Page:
A Christmas Play – Suing a Shepherd

Although this post is not typical for this blog, some churches may be looking for simple Christmas plays this time of year. Below is a simple one act and one scene play that I wrote, and my church performed last year. Because it is set in a courtroom, scripts can be put on the witness stand and the lawyers’ benches as a natural part of the scene.  Having scripts available reduces the number of rehearsals. We pulled this off with about three rehearsals. The scene set up is easy too since most churches already have a “courtroom” aesthetic and the pulpit can be the judge’s bench. Anyone is free to perform this play for non-profit purposes.

List of Characters: Bailiff, Judge “Judy”,  Plaintiff’s Lawyer, Plaintiff (Golda Digger), Defense Lawyer, Townspeople 1 & 2, Defendant (Mr. Shepherd), Bo Peep, Shepherd 2 (Mr. Pasteur).  (Note: there are some really small parts for more participation. One could combine townspeople 1 & 2 and give Shepherd 2’s lines to Bo Peep if necessary.)

 Stage set up: The stage area is set up like a courtroom. There should be a central, raised desk or podium for the judge and two small tables on the sides for the lawyers and their clients. Another podium should be situated to the judge’s left as a “witness stand.” angel-shepards

Performance Time: 15-20 minutes.  Only one scene and one act.


 A Christmas Play – Suing a Shepherd 

 Bailiff: All rise. The honorable Judge Judy presiding. (Lawyers and clients should stand.)

Judge: You may be seated. Let’s get on with this case: Ms. Golda Digger versus Mr. Shepherd. I warn you ahead of time – no nonsense. Will the counsel for the plaintiff state your complaint?

Plaintiff’s Lawyer: Your Honor, my client hired the defendant to watch her sheep for the month of December and the defendant lost a sheep on the night of the 25th. She seeks restitution for the lost sheep and 2 million dollars for emotional pain and suffering.

Judge: Pain and suffering for a lost sheep? Sounds like nonsense, but the show gets better ratings when I yell at people, so proceed.

Plaintiff’s Lawyer: I call the plaintiff, Ms. Golda Digger, as our first witness.

Bailiff escorts Golda to the stand and says, Bailiff: Do you swear to tell the whole truth?

Golda: I do.

Plaintiff’s Lawyer: Ms. Digger, tell the court why you have brought this complaint against Mr. Shepherd.

Golda: I hired Mr. Shepherd to watch my flocks by night, and on the morning of December 26th he reported to me that he had lost one of my sheep – my favorite sheep.

Plaintiff’s Lawyer: Did Mr. Shepherd give you a reason for not doing his job?

Golda: Did he ever! He told me some crazy story about seeing angels who sang a song and sent him into town to find the Savior of the world. Sounds like he has a drug problem if you ask me; he was supposed to be watching my sheep and instead he was blazing it like it was 4:20. Of course when he returned to the flock the next morning, he had no idea where that little sheep ran off to.

Defense Lawyer: Objection your honor. The witness is speculating. There is no evidence that my client has a drug problem.

Judge: Sustained

Plaintiff’s Lawyer: Ms. Digger, tell us about the sheep that Mr. Shepherd lost.

Golda: It wasn’t just any sheep – it was my favorite sheep. It had such soft wool and every time I was near the flock it would sound as if it was saying my name “Golda.” I have never been so fond of a sheep before. (Begin fake crying) Whenever I think of that poor sheep wandering in the wilderness at night, running for its life from the wolves – I just break down and cry and I am an emotional wreck for the rest of the day. I can’t sleep, I can’t work. (Sobs loudly)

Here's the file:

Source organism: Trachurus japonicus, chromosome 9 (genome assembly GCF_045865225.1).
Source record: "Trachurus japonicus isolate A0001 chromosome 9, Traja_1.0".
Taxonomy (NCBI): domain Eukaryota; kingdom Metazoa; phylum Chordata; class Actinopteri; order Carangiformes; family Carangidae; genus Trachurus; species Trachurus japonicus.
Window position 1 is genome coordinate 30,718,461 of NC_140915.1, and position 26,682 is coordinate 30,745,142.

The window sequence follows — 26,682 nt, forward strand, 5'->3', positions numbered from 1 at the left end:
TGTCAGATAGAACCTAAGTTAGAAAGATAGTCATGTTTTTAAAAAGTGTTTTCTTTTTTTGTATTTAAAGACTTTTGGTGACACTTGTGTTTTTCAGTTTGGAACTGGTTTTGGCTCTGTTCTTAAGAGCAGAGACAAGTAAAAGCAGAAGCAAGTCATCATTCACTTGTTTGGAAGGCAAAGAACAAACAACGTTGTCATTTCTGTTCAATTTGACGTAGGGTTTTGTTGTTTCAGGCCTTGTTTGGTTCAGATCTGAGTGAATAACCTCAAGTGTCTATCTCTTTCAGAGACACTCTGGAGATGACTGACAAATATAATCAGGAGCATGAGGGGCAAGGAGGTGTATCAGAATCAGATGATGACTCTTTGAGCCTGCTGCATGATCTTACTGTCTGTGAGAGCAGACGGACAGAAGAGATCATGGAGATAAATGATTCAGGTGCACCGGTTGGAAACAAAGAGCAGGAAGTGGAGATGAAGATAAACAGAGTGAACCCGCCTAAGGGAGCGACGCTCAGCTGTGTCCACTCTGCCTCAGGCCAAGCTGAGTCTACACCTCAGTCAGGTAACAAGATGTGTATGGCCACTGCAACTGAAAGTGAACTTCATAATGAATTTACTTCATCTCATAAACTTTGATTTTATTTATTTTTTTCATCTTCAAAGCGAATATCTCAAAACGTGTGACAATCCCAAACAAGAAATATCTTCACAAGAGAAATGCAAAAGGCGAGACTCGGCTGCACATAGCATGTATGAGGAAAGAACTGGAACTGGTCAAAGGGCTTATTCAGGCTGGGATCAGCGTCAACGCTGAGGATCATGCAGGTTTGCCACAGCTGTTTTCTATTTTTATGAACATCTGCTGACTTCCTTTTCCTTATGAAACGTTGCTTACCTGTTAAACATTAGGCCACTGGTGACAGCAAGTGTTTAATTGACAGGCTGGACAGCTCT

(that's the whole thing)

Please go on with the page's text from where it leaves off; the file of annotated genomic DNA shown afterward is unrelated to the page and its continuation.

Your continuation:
Plaintiff’s Lawyer: I can’t imagine the pain you must be suffering. This suffering has incapacitated you, which is why you are seeking compensation for your pain and suffering. Despite this, you originally did not want to sue the defendant, did you?

Golda: No sir. But I saw your commercial that said you mean business and that you could help me get the compensation I deserve. So I called 1-800-I win-win, and here I am.

Plaintiff’s Lawyer: (Turns to the audience) That’s right, 1-800- I win –win. That’s 1-800- I win –win. I will fight for you.

Judge: Hey James Sokolov, if you want commercial time you need to pay for it. Get back on task.

Plaintiff’s Lawyer: Sorry your Honor. I have no further questions. Defense – your witness.

Defense Lawyer: Ms. Digger. Isn’t it true that since the night in question, the defendant has been a different person?

 Golda: Yes, he is much happier and care-free since that night, which is why I think he is on drugs.

Defense Lawyer: He is not on drugs, he had a life changing experience that night. Can you confirm that he has offered to pay for the sheep by working off his debt?

Golda: Yes he offered to work off the cost of the sheep, but why would I let some druggie who lost a sheep watch my sheep again?

Defense Lawyer: The fact is you don’t want the defendant to work off the price of the sheep because you want to soak as much money as possible from him by claiming emotional pain and suffering.

Golda: That is not true. How dare you make light of my pain!

Defense Lawyer: Alright. Your favorite sheep -what was its name?

Golda: Um . . . I think it was number 47. (Plaintiff’s Lawyer clears throat loudly). Oh, I mean . . . it’s name was . . . um . . Wooly.

Defense Lawyer: And this beloved sheep, how could you distinguish it from the other sheep – did it have any special markings?

Golda: It was white and covered with wool.

Defense Lawyer: According to my client, the sheep also had a large dark spot on its nose, is that right?

Golda: Oh . . yes. That’s right!

Defense Lawyer: Oh, I’m sorry. I read my notes wrong; the large dark spot was on its hind quarters. Sounds like you aren’t sure what your favorite sheep was named or what it looked like. No further questions your honor.

Judge: You may step down.  Call your next witness.

Plaintiff’s Lawyer: I call two townspeople who witnessed Mr. Shepherd’s actions that night.

(Bailiff escorts them to stand) Bailiff: Will you tell the truth or so help me, I will pistol whip you?

Townspeople 1 & 2: We will.

Plaintiff’s Lawyer: Did you see Mr. Shepherd on the night of December 25th?

Townsperson 1: We did

Plaintiff’s Lawyer: And what was he doing?

Townsperson 2: He was running around shouting for joy that God sent his son to save the world, and that he saw this child just as the angels said he would.